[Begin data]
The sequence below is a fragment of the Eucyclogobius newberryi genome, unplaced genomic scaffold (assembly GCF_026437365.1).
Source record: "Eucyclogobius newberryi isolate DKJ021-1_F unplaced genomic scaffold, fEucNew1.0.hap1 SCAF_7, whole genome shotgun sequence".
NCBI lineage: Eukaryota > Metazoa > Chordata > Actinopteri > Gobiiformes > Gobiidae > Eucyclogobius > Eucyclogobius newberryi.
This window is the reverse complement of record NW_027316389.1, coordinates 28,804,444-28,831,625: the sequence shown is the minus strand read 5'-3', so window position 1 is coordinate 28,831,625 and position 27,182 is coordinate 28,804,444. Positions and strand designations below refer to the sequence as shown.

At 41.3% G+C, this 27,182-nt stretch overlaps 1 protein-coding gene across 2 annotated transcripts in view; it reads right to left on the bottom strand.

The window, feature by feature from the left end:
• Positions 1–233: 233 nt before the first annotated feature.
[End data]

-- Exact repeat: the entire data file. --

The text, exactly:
The sequence below is a fragment of the Eucyclogobius newberryi genome, unplaced genomic scaffold (assembly GCF_026437365.1).
Source record: "Eucyclogobius newberryi isolate DKJ021-1_F unplaced genomic scaffold, fEucNew1.0.hap1 SCAF_7, whole genome shotgun sequence".
NCBI lineage: Eukaryota > Metazoa > Chordata > Actinopteri > Gobiiformes > Gobiidae > Eucyclogobius > Eucyclogobius newberryi.
This window is the reverse complement of record NW_027316389.1, coordinates 28,804,444-28,831,625: the sequence shown is the minus strand read 5'-3', so window position 1 is coordinate 28,831,625 and position 27,182 is coordinate 28,804,444. Positions and strand designations below refer to the sequence as shown.

At 41.3% G+C, this 27,182-nt stretch overlaps 1 protein-coding gene across 2 annotated transcripts in view; it reads right to left on the bottom strand.

The window, feature by feature from the left end:
• Positions 1–233: 233 nt before the first annotated feature.